“Our lives changed the moment he gave up alcohol”
Vol 6 | Issue 45
Agra is truly a picture of contrasts. Whereas on the one hand, this small town in India’s most populous state, Uttar Pradesh, is home to the Taj Mahal, an image of beauty, purity and fine architecture, on the other, as one starts moving away from this historical wonder, the city reveals a whole other side to it.
Venture into Lal Singh Ka Nagla colony, located nearly 34 kilometres from the Taj, and a strong, pungent odour hangs heavily in the air.
Traditional shoe-makers like Ram Naresh (left), who were once abusive alcoholics have now stopped drinking and helping others to quit the habit (Photo: Chetna Verma)
A few open doors reveal several men and boys busy at work – making shoes. It’s the glue used to stick the sole of the shoe that gives out this rather unpleasant smell, which takes some getting used to.
There are two things that mark the daily routine of the men of Lal Singh Ka Nagla colony – by day, they make shoes and then, at night, blow up all the earnings on alcohol.
Ram Naresh, 34, a shoe-maker since he turned 15, shares, “Shoe-making is the livelihood of nearly 98 per cent of the families here. All of us have learnt the skill from our elders. Of course, there is another ‘legacy’ that we have inherited – alcoholism. My father spent a better part of his youth drinking excessively and, till recently, I, too, was following in his footsteps.”
Ram Naresh had started drinking in his late teens and soon was caught firmly in that vicious cycle of destitution and addiction.
“Instead of giving money at home, I used to lend it to my drunkard friends and this led to huge fights. I would often beat my wife in front of the neighbours,” he recalls.
Fortunately, something significant happened in Ram Naresh’s life, which paved the way for bringing about lasting change. “I would have destroyed my family had it not been for the Men Care group that came up in my colony sometime in 2012. They motivated me to give up alcohol and though it was easier said than done I have managed with their assistance. Now it is my turn to help others,” he shares.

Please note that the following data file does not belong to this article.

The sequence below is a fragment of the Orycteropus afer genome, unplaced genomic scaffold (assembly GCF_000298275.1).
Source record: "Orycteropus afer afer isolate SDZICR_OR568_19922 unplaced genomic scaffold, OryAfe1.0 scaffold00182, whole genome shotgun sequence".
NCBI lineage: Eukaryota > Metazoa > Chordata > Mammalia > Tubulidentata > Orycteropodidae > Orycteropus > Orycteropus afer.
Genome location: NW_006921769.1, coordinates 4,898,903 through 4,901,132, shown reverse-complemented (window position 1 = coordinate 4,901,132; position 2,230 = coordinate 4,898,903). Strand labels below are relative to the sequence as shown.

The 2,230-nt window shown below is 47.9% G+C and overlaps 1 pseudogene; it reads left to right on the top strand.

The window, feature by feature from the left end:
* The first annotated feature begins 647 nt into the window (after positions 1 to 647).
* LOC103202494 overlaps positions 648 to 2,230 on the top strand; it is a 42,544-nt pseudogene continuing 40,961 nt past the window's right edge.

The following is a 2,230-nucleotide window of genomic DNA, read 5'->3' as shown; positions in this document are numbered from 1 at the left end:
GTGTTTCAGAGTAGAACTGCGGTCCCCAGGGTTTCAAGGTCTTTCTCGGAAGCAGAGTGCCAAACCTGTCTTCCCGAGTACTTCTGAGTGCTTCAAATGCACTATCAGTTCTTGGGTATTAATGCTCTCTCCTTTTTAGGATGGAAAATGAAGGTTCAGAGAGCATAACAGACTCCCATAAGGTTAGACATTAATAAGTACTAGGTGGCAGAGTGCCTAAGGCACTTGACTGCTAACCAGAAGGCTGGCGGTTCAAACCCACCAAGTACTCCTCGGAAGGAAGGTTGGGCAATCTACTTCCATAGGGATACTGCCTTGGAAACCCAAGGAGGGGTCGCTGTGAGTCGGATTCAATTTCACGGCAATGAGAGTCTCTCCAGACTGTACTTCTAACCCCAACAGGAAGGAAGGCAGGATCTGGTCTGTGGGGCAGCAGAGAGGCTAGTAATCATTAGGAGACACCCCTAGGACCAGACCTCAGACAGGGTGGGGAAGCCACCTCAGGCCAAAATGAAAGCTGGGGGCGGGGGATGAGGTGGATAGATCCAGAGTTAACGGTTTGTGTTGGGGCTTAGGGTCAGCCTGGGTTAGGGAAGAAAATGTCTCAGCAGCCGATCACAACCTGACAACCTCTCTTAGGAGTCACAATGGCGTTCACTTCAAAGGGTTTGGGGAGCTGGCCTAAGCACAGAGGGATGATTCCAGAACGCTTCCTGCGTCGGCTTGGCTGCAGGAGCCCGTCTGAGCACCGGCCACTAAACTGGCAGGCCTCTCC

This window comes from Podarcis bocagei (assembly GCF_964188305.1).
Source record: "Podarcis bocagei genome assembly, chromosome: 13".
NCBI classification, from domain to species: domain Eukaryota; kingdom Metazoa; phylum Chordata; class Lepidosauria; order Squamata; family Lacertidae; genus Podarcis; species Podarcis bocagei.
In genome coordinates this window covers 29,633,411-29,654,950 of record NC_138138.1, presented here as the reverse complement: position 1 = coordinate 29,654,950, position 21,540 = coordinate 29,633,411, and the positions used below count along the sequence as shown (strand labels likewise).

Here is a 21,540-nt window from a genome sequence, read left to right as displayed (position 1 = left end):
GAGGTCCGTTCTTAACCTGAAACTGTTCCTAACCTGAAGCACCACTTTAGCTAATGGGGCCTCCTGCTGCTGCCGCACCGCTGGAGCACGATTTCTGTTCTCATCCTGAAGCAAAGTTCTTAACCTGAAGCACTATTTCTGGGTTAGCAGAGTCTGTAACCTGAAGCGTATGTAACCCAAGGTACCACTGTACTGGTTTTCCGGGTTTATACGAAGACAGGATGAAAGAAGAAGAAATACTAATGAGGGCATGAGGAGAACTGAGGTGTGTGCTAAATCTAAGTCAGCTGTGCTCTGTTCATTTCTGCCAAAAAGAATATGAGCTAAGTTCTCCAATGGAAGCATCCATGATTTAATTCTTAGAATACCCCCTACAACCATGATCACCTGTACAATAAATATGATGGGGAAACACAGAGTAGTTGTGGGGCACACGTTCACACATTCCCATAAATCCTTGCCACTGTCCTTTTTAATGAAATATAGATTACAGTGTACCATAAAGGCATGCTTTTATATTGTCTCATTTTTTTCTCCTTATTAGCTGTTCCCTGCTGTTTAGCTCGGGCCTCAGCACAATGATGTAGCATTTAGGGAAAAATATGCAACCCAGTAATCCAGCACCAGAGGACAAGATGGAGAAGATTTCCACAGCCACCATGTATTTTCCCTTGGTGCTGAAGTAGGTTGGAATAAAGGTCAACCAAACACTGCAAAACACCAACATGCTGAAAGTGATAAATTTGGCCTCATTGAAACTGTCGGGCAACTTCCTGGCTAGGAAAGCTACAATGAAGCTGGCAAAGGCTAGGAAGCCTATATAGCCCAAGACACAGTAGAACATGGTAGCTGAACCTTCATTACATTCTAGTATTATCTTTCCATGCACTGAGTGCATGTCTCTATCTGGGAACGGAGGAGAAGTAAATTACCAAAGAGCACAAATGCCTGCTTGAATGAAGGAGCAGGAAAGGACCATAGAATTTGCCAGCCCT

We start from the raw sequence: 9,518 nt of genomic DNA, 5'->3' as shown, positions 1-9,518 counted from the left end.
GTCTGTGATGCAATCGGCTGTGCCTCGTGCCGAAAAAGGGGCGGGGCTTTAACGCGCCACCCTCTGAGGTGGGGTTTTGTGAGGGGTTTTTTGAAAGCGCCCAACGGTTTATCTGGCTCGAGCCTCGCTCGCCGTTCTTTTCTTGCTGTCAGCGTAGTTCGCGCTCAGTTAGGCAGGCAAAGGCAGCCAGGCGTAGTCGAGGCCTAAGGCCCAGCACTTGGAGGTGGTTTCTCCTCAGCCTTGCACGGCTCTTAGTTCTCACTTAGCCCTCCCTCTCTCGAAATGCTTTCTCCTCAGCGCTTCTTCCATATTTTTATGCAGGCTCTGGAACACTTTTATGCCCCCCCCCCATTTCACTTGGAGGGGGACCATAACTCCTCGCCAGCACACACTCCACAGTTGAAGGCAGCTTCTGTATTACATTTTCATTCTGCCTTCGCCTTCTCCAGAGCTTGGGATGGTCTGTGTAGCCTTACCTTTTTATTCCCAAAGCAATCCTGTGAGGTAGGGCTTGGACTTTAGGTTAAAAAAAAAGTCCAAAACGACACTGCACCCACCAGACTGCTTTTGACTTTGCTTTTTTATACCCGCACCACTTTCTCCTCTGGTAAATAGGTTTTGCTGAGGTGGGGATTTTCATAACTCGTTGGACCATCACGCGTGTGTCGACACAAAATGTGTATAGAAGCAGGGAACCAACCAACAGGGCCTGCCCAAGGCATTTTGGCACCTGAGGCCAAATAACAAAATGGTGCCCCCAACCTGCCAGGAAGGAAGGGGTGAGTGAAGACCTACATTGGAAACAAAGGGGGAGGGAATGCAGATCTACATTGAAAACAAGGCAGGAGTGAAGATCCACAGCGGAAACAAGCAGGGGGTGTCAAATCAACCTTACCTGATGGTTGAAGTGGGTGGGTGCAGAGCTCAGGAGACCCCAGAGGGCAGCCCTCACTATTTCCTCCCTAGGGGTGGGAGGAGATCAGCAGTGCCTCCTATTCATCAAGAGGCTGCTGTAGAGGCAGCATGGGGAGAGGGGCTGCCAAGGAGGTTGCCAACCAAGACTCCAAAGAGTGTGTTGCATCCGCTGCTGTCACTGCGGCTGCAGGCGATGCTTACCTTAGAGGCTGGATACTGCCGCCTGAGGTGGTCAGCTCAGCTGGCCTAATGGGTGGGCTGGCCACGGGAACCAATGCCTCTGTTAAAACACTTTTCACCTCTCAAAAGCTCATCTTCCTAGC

Across select lower-income settlements in Agra, such as Barakhamba, Lal Singh Ka Nagla, Rahul Nagar and Nai Abadi, among others, 15 Men Care groups have been constituted with the support of World Vision India, an international humanitarian agency, to encourage men and boys to become responsible citizens and better husbands and fathers.
According to Karoline Davis, Head-Gender and Development, World Vision India, “We initiated the Men Care campaign in 2012 to enable men and boys to recognise and understand the need for gender equality.
“The ultimate aim is to significantly reduce gender violence and ensure their greater involvement in running the household and child care. Instead of getting someone from the outside to talk to them we are empowering men from within the neighbourhoods to become agents of change.”
Men like Ram Naresh, Indrajeet Jatav, Jitender Singh, Vishambar Singh and others have gone from being abusers and alcoholics to committed “activists” eager to affect a similar transformation in those who believe that control and cruelty can be the only ways to establish their supremacy at home and in society.
Jitender Singh, 35, from Lal Singh Ka Nagla colony, reveals, “My father used to be a raging alcoholic and he passed away when I was in school. I had to give up education and start working in the factory. It was not long before I turned to alcohol as well.”
When his mother fell gravely ill, his relatives started pushing him to marry so that his bride could run the home. Before he knew it, he had become a husband and, within a year, a father.